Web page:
To the best of my knowledge, there have been no systematic studies of the applicability of the terms “tissue” and “organ” to multi-species superorganisms. The term “organ” was briefly discussed in that context by Bordenstein and Theis (2015) and their conclusion was expressed as “Principle II” (of their “10 Principles of Holobionts and Their Hologenomes”) which says that “Holobionts and hologenomes are not organ systems, superorganisms, or metagenomes”. Likening holobionts to organs/organ systems is an interesting proposal because it invites analyses of their functional unity. Bordenstein and Theis, however, conclude that this analogy can not be made, however their reasons are not of functional, but genetic nature. According to their definitions, organ systems are “biological entities comprised of one organism's genome” (p. 3), i.e. it has been assumed in the definition that the term can only encompass parts of a single multicellular organism. This is unfortunate, because only a more functional approach, like the one argued for below, might shed more light on the real level of complexity and internal unity of holobionts. This was however, admittedly, not the main point of Bordenstein and Theis.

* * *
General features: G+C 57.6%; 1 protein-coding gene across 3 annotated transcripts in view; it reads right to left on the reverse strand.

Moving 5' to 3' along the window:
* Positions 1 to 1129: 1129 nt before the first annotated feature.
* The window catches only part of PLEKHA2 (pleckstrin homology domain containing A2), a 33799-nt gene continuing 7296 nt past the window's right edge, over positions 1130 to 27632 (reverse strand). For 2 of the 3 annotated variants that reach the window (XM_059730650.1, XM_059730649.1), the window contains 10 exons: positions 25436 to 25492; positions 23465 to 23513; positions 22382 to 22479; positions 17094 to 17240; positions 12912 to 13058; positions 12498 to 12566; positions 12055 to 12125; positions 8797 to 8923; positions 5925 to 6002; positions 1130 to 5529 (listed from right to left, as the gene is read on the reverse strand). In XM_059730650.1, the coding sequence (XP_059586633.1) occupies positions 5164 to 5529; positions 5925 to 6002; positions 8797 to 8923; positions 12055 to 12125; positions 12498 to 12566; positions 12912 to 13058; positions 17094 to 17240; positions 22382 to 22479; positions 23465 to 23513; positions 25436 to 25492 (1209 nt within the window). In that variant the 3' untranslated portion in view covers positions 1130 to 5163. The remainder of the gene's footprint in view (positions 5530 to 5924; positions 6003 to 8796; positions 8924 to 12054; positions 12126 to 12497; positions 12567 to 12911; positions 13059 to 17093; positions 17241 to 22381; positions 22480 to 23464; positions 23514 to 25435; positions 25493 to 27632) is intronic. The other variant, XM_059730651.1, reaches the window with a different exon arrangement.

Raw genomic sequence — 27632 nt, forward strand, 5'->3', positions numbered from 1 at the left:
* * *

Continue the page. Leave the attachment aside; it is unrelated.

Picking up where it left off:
“Tissue” is usually defined as a collection of similar cells that together carry out a specific function—a definition that is relatively easy to be met. Histology textbooks, however, tend to add some more detail to this definition. One standard textbook (Ross and Pawlina 2017, p. 92) adds that (a) cells within tissues communicate through specialized junctions, and that (b) the aggregation of cells is spatially organized.